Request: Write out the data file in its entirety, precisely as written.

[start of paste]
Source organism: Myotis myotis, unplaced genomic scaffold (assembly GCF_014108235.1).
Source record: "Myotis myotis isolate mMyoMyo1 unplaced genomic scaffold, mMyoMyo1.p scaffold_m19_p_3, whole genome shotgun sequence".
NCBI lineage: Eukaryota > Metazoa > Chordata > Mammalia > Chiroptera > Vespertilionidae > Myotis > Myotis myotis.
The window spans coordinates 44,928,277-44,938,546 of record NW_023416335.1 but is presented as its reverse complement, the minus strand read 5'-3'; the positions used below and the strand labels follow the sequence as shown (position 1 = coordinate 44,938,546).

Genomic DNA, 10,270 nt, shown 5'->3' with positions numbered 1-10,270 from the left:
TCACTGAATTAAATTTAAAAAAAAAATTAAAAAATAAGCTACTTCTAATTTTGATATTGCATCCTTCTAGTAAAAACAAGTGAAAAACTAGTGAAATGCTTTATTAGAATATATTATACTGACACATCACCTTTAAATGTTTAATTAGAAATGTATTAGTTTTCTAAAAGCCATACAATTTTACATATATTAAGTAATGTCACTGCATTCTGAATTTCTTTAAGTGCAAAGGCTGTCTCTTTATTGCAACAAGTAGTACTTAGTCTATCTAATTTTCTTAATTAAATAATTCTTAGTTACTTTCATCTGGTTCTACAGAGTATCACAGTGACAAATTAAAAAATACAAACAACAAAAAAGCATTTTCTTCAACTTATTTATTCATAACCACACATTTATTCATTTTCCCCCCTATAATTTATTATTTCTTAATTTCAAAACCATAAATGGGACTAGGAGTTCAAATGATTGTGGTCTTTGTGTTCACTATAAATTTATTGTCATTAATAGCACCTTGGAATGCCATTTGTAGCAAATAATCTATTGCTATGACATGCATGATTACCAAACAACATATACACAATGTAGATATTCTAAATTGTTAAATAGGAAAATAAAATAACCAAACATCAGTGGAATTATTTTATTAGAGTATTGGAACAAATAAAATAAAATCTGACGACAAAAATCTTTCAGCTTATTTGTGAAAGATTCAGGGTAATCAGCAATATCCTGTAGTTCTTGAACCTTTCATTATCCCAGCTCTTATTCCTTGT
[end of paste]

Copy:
Source organism: Myotis myotis, unplaced genomic scaffold (assembly GCF_014108235.1).
Source record: "Myotis myotis isolate mMyoMyo1 unplaced genomic scaffold, mMyoMyo1.p scaffold_m19_p_3, whole genome shotgun sequence".
NCBI lineage: Eukaryota > Metazoa > Chordata > Mammalia > Chiroptera > Vespertilionidae > Myotis > Myotis myotis.
The window spans coordinates 44,928,277-44,938,546 of record NW_023416335.1 but is presented as its reverse complement, the minus strand read 5'-3'; the positions used below and the strand labels follow the sequence as shown (position 1 = coordinate 44,938,546).

Genomic DNA, 10,270 nt, shown 5'->3' with positions numbered 1-10,270 from the left:
TCACTGAATTAAATTTAAAAAAAAAATTAAAAAATAAGCTACTTCTAATTTTGATATTGCATCCTTCTAGTAAAAACAAGTGAAAAACTAGTGAAATGCTTTATTAGAATATATTATACTGACACATCACCTTTAAATGTTTAATTAGAAATGTATTAGTTTTCTAAAAGCCATACAATTTTACATATATTAAGTAATGTCACTGCATTCTGAATTTCTTTAAGTGCAAAGGCTGTCTCTTTATTGCAACAAGTAGTACTTAGTCTATCTAATTTTCTTAATTAAATAATTCTTAGTTACTTTCATCTGGTTCTACAGAGTATCACAGTGACAAATTAAAAAATACAAACAACAAAAAAGCATTTTCTTCAACTTATTTATTCATAACCACACATTTATTCATTTTCCCCCCTATAATTTATTATTTCTTAATTTCAAAACCATAAATGGGACTAGGAGTTCAAATGATTGTGGTCTTTGTGTTCACTATAAATTTATTGTCATTAATAGCACCTTGGAATGCCATTTGTAGCAAATAATCTATTGCTATGACATGCATGATTACCAAACAACATATACACAATGTAGATATTCTAAATTGTTAAATAGGAAAATAAAATAACCAAACATCAGTGGAATTATTTTATTAGAGTATTGGAACAAATAAAATAAAATCTGACGACAAAAATCTTTCAGCTTATTTGTGAAAGATTCAGGGTAATCAGCAATATCCTGTAGTTCTTGAACCTTTCATTATCCCAGCTCTTATTCCTTGT